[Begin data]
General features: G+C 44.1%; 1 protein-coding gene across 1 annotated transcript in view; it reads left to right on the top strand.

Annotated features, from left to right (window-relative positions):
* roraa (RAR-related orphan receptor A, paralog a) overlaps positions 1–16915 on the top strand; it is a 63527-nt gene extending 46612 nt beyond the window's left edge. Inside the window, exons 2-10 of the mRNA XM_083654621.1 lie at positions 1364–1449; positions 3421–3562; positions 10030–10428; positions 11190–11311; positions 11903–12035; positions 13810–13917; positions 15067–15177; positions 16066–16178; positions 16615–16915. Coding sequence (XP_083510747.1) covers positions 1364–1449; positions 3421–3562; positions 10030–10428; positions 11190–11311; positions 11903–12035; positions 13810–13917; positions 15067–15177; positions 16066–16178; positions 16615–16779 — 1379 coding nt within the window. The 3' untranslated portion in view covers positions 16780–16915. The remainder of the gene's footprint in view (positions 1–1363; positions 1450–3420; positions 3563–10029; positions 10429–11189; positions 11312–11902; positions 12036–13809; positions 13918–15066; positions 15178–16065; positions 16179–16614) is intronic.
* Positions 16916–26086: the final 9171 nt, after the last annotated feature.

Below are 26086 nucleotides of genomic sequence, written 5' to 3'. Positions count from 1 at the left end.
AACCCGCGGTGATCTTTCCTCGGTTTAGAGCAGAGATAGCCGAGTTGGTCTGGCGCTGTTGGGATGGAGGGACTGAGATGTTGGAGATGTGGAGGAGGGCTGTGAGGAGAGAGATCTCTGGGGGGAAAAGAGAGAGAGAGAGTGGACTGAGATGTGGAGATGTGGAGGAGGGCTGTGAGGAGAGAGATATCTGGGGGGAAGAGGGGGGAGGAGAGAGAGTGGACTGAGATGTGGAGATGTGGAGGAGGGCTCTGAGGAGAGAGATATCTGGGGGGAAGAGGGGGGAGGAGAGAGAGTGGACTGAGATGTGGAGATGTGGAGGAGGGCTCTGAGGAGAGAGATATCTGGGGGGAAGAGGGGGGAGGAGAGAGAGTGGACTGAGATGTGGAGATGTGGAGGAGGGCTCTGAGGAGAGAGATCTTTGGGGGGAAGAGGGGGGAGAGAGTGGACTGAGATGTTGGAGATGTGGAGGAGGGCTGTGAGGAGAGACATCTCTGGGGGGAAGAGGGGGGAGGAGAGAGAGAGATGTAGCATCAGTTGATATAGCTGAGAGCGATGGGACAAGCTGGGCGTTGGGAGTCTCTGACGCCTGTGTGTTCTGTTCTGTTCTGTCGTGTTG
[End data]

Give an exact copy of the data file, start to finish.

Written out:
General features: G+C 44.1%; 1 protein-coding gene across 1 annotated transcript in view; it reads left to right on the top strand.

Annotated features, from left to right (window-relative positions):
* roraa (RAR-related orphan receptor A, paralog a) overlaps positions 1–16915 on the top strand; it is a 63527-nt gene extending 46612 nt beyond the window's left edge. Inside the window, exons 2-10 of the mRNA XM_083654621.1 lie at positions 1364–1449; positions 3421–3562; positions 10030–10428; positions 11190–11311; positions 11903–12035; positions 13810–13917; positions 15067–15177; positions 16066–16178; positions 16615–16915. Coding sequence (XP_083510747.1) covers positions 1364–1449; positions 3421–3562; positions 10030–10428; positions 11190–11311; positions 11903–12035; positions 13810–13917; positions 15067–15177; positions 16066–16178; positions 16615–16779 — 1379 coding nt within the window. The 3' untranslated portion in view covers positions 16780–16915. The remainder of the gene's footprint in view (positions 1–1363; positions 1450–3420; positions 3563–10029; positions 10429–11189; positions 11312–11902; positions 12036–13809; positions 13918–15066; positions 15178–16065; positions 16179–16614) is intronic.
* Positions 16916–26086: the final 9171 nt, after the last annotated feature.

Below are 26086 nucleotides of genomic sequence, written 5' to 3'. Positions count from 1 at the left end.
AACCCGCGGTGATCTTTCCTCGGTTTAGAGCAGAGATAGCCGAGTTGGTCTGGCGCTGTTGGGATGGAGGGACTGAGATGTTGGAGATGTGGAGGAGGGCTGTGAGGAGAGAGATCTCTGGGGGGAAAAGAGAGAGAGAGAGTGGACTGAGATGTGGAGATGTGGAGGAGGGCTGTGAGGAGAGAGATATCTGGGGGGAAGAGGGGGGAGGAGAGAGAGTGGACTGAGATGTGGAGATGTGGAGGAGGGCTCTGAGGAGAGAGATATCTGGGGGGAAGAGGGGGGAGGAGAGAGAGTGGACTGAGATGTGGAGATGTGGAGGAGGGCTCTGAGGAGAGAGATATCTGGGGGGAAGAGGGGGGAGGAGAGAGAGTGGACTGAGATGTGGAGATGTGGAGGAGGGCTCTGAGGAGAGAGATCTTTGGGGGGAAGAGGGGGGAGAGAGTGGACTGAGATGTTGGAGATGTGGAGGAGGGCTGTGAGGAGAGACATCTCTGGGGGGAAGAGGGGGGAGGAGAGAGAGAGATGTAGCATCAGTTGATATAGCTGAGAGCGATGGGACAAGCTGGGCGTTGGGAGTCTCTGACGCCTGTGTGTTCTGTTCTGTTCTGTCGTGTTG